Multiple redundant servers can be combined to form a server cluster in which two or more servers share the same IP address. They can function as a single server on the network. As the company grows, the IT team can choose to use the original server and the backup server simultaneously.
The redundant cluster can provide both enhanced performance as well as cost-effective redundancy by adding additional servers to the cluster.
How to Create Server Redundancy
The following are some aspects to consider if you plan to create server redundancy in your current architecture.
A New Network Infrastructure
At the fundamental level, creating server redundancy means constructing a new network infrastructure that houses identical information of your primary server. Generally, to create server redundancy, at least you will have one primary server and an identical backup server.
However, simply having the backup server is not the same as having it ready. If you purchase a server and keep it in the shipping box in the server room, you can say you have achieved server redundancy, but it is not a resilient system. Because it will take time to deploy that redundant server. You will have to make sure your redundant server can take up the slack once the primary server fails, and the process should be as prompt as possible to reduce delays.
Other Redundant Parts
In addition to a redundant server, other parts of your infrastructure should also be duplicated to ensure maximum uptime in the event of disasters.
Backups can be deployed to create copies of your data and store it away separately. This allows for quick retrieval of the backup data in case of data loss in the event of a disaster. Failure to do this may result in permanent data loss, causing your business to face negative repercussions.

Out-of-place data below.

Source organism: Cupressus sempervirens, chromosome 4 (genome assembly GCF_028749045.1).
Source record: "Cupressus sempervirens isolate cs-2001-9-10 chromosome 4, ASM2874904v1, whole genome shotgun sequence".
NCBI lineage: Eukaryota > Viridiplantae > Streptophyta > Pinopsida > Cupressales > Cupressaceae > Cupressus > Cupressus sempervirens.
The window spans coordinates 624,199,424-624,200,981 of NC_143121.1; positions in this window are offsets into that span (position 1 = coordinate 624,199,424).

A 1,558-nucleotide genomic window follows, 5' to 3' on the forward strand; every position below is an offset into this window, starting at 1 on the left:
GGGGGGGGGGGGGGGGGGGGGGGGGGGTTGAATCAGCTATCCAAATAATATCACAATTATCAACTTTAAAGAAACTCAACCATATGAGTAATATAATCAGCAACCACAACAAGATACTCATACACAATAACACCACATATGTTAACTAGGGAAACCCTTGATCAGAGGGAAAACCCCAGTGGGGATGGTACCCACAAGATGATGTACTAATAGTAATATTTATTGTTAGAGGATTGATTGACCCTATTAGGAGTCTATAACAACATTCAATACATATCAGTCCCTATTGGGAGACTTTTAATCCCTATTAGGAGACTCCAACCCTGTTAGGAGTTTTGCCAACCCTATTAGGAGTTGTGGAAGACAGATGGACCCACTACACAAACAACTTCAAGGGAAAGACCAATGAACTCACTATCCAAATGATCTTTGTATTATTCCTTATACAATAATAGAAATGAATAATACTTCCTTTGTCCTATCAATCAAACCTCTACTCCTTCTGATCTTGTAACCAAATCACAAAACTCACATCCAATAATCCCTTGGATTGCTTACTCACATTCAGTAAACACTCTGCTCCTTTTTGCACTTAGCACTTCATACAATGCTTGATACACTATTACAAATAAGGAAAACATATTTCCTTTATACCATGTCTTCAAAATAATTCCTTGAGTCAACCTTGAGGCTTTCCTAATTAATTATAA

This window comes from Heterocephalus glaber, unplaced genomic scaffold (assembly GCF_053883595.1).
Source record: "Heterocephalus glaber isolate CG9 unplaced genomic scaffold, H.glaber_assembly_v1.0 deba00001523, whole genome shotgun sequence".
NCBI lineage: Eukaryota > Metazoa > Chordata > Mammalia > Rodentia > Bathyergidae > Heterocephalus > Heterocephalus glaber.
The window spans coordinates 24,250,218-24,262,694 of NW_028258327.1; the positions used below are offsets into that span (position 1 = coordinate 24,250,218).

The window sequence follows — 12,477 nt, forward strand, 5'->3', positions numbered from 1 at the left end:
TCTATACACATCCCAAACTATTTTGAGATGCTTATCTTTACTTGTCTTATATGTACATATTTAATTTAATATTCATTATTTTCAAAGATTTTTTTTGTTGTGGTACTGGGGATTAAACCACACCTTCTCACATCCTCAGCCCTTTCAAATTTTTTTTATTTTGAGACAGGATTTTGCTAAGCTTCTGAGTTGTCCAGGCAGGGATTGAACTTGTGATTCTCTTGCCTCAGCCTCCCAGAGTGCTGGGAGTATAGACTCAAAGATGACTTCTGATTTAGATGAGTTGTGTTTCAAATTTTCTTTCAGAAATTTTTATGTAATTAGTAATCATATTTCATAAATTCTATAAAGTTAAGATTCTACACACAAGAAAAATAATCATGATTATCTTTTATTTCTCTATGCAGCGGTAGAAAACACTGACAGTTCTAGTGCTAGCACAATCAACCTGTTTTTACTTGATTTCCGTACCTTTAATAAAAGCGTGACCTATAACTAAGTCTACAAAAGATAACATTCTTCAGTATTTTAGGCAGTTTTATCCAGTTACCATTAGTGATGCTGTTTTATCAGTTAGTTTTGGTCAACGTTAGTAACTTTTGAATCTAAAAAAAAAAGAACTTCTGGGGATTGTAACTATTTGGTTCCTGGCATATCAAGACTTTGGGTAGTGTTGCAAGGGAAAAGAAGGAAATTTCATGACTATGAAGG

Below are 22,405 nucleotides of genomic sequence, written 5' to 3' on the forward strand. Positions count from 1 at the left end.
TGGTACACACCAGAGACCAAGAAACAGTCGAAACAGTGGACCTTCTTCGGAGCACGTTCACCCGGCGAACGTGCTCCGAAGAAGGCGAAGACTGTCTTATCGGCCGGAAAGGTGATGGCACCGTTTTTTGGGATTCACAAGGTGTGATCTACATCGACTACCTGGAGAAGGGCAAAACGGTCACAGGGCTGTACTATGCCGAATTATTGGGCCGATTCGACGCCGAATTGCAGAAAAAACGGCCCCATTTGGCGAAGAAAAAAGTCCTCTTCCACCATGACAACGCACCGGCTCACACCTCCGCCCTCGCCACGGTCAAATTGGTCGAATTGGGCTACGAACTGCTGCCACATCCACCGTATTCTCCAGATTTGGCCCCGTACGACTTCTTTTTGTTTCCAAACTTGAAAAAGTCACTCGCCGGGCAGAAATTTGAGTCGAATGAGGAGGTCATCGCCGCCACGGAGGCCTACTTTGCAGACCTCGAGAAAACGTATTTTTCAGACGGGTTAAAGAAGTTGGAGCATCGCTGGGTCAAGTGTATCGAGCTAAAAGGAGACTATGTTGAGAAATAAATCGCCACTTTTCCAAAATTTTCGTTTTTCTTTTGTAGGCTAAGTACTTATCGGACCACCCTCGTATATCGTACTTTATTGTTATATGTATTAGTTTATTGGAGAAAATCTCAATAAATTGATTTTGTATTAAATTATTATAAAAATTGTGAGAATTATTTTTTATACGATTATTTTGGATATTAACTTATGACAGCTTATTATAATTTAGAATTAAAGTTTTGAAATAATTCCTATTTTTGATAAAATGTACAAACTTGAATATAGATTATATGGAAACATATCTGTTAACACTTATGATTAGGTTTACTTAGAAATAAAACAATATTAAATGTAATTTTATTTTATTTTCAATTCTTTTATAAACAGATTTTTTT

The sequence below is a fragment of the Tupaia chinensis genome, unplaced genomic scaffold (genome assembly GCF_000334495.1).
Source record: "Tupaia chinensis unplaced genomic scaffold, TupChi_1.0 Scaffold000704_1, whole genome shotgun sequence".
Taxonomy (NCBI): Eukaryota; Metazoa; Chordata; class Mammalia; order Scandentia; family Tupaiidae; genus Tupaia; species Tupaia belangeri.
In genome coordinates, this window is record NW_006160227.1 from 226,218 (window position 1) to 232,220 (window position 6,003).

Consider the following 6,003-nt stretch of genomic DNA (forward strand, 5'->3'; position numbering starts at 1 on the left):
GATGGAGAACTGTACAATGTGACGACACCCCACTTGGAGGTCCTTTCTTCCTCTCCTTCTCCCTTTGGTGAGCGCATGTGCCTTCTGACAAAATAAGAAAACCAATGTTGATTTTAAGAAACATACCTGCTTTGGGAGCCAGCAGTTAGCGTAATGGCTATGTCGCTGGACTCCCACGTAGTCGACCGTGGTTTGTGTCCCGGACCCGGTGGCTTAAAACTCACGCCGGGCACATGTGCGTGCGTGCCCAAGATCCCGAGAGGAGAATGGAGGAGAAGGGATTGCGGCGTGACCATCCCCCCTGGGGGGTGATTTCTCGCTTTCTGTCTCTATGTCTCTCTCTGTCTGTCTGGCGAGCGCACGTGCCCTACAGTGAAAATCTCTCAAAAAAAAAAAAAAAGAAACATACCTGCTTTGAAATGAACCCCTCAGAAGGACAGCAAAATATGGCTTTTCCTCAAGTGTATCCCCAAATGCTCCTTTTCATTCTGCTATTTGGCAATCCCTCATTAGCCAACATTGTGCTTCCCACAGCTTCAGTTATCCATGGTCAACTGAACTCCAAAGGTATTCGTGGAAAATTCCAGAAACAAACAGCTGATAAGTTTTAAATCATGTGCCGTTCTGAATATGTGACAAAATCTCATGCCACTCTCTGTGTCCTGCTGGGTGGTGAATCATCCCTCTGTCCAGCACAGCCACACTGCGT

Redundant disk drives improve performance by increasing the number of hard drives used for saving and accessing data. If a disk drive in a primary server fails, another drive can immediately fill in so that a server can keep running when there is a single disk failure.
With redundant power supplies deployed on critical servers, if the main power supply goes down, the spares will still have the capacity to maintain the normal operation of your servers.
Uninterrupted internet connectivity should be available so that your primary server can have a connection to the internet at all times. It is necessary to have a line from a different telecoms company. If one line fails or needs to go down for maintenance, traffic can shift onto the backup line.
To take your server redundancy to the next level, many businesses also implement a failover monitoring server that scans the primary servers for potential issues. If it detects an error or any signs of failure, it will automatically reroute network traffic to redundant servers by updating the DNS records. Here the server failover refers to automatic failover.
In automatic failover, the shift to a redundant server happens automatically. There is usually no downtime associated with a switch to a secondary server. The switchover is a similar process, only the shift to the secondary server happens manually, creating a short period of downtime. Usually, automatic failover has high resilience but costs more, while switchover incurs minimal operating costs but has poor resilience.
Configuring either failover creates server redundancy that increases uptime and prevents outages, but businesses need to choose between automatic failover and switchover. Before making a decision, you have to balance the benefits they offer with the level of risk and the substantial costs associated with them.
Server redundancy helps your business to evolve with high resilience and performance. That said, you still need to balance the redundant server deployment with priorities of your business and potential risks and costs associated.